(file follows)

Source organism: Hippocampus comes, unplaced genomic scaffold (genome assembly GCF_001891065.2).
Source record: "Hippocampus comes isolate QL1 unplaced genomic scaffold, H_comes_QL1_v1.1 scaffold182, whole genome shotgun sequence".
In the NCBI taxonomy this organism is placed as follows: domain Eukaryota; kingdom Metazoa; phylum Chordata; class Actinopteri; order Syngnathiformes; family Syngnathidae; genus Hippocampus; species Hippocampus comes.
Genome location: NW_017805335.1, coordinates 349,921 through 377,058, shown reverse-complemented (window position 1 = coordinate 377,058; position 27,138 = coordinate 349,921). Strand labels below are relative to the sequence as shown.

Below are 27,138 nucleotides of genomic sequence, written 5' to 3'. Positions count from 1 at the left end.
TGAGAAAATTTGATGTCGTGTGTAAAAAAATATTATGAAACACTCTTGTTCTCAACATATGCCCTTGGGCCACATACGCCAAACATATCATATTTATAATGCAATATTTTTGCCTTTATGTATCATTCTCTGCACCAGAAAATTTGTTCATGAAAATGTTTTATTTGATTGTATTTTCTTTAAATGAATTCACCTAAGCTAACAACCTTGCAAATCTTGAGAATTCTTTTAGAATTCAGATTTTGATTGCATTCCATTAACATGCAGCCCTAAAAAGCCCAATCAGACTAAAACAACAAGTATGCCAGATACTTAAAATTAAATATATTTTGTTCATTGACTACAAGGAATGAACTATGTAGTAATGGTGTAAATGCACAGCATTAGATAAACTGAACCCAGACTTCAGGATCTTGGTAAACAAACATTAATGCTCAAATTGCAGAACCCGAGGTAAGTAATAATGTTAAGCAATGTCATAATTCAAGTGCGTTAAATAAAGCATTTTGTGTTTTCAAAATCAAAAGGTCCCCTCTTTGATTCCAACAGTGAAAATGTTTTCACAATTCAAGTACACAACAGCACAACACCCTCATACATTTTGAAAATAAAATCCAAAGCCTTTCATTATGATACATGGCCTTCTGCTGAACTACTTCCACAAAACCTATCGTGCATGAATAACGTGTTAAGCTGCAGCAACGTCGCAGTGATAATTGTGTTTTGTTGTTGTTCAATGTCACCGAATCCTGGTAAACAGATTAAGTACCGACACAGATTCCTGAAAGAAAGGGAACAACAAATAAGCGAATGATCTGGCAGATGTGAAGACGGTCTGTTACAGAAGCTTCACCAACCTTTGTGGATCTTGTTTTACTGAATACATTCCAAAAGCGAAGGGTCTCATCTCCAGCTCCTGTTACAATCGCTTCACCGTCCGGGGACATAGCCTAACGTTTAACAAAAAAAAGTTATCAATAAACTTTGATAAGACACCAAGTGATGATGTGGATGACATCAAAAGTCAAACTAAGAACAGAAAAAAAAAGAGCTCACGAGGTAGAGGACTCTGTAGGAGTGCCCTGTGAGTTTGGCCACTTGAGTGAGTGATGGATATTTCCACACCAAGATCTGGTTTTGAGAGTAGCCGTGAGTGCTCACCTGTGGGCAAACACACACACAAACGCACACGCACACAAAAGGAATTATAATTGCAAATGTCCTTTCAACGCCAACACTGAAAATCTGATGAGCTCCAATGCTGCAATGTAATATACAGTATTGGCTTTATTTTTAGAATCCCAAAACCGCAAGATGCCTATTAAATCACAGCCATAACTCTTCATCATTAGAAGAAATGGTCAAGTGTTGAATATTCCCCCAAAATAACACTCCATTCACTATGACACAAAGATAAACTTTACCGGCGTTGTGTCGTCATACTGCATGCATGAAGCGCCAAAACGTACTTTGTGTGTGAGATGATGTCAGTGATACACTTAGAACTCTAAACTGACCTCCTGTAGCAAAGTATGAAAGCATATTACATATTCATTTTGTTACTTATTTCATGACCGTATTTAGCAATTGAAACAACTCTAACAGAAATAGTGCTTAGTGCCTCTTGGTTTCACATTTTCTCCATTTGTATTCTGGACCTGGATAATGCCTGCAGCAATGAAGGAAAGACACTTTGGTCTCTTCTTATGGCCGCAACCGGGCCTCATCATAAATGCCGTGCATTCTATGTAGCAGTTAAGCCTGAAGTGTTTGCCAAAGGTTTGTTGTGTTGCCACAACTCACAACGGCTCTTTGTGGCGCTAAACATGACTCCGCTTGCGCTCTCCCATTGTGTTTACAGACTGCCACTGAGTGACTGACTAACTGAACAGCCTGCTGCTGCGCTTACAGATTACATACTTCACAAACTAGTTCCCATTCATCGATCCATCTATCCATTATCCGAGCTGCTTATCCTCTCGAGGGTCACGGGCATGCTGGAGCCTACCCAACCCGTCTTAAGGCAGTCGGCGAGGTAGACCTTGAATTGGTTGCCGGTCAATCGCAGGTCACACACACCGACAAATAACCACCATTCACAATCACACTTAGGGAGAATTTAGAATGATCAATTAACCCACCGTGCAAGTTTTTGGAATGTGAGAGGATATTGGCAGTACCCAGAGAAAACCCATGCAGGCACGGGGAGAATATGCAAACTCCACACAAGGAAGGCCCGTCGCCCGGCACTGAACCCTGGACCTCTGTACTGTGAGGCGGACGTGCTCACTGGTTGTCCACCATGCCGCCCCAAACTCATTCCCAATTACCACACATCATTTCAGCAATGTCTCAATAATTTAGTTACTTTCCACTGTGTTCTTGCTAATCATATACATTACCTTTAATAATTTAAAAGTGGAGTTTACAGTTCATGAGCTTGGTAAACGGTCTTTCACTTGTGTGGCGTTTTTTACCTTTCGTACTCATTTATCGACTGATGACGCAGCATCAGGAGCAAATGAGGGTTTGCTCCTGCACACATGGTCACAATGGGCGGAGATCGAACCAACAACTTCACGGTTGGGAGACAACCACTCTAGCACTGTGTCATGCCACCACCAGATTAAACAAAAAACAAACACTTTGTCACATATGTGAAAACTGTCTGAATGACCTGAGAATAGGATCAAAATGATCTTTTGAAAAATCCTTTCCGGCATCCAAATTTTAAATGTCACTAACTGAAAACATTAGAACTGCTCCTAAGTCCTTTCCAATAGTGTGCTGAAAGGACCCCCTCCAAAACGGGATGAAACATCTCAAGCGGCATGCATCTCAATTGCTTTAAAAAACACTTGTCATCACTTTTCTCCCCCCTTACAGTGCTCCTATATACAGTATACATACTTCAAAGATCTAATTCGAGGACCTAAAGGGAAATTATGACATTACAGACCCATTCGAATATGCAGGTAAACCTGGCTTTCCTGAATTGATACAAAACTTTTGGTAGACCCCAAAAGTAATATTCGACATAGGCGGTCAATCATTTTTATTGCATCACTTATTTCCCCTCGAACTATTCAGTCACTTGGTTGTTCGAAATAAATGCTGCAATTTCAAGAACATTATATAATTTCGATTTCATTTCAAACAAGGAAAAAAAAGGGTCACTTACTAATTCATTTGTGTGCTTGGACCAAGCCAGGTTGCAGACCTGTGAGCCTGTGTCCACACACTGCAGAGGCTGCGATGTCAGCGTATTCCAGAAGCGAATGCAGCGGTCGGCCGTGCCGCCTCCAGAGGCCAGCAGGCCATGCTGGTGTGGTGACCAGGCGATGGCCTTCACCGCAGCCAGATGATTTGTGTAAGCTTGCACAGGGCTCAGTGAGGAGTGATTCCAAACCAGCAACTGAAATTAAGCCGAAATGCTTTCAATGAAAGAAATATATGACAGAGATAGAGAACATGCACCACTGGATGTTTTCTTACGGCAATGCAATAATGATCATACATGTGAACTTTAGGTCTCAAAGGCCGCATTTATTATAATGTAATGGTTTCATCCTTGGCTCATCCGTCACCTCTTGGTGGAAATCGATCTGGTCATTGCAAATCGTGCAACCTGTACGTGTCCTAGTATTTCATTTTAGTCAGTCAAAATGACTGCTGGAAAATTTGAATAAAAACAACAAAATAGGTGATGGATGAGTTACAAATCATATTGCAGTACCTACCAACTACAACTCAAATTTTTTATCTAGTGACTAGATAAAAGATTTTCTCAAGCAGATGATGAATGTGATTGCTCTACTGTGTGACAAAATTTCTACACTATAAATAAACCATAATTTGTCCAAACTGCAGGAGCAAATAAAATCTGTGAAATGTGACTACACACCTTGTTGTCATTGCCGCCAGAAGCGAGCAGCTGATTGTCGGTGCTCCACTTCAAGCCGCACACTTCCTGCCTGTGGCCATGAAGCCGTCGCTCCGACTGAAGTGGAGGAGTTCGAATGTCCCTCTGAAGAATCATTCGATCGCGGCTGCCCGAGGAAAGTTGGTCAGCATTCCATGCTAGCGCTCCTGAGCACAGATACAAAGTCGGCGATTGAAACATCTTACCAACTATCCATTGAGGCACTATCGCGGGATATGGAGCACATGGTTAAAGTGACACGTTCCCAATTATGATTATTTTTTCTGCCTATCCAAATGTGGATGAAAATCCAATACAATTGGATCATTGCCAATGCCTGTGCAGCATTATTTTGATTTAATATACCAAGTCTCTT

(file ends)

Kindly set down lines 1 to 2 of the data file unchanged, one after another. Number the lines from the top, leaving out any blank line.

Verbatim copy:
Source organism: Hippocampus comes, unplaced genomic scaffold (genome assembly GCF_001891065.2).
Source record: "Hippocampus comes isolate QL1 unplaced genomic scaffold, H_comes_QL1_v1.1 scaffold182, whole genome shotgun sequence".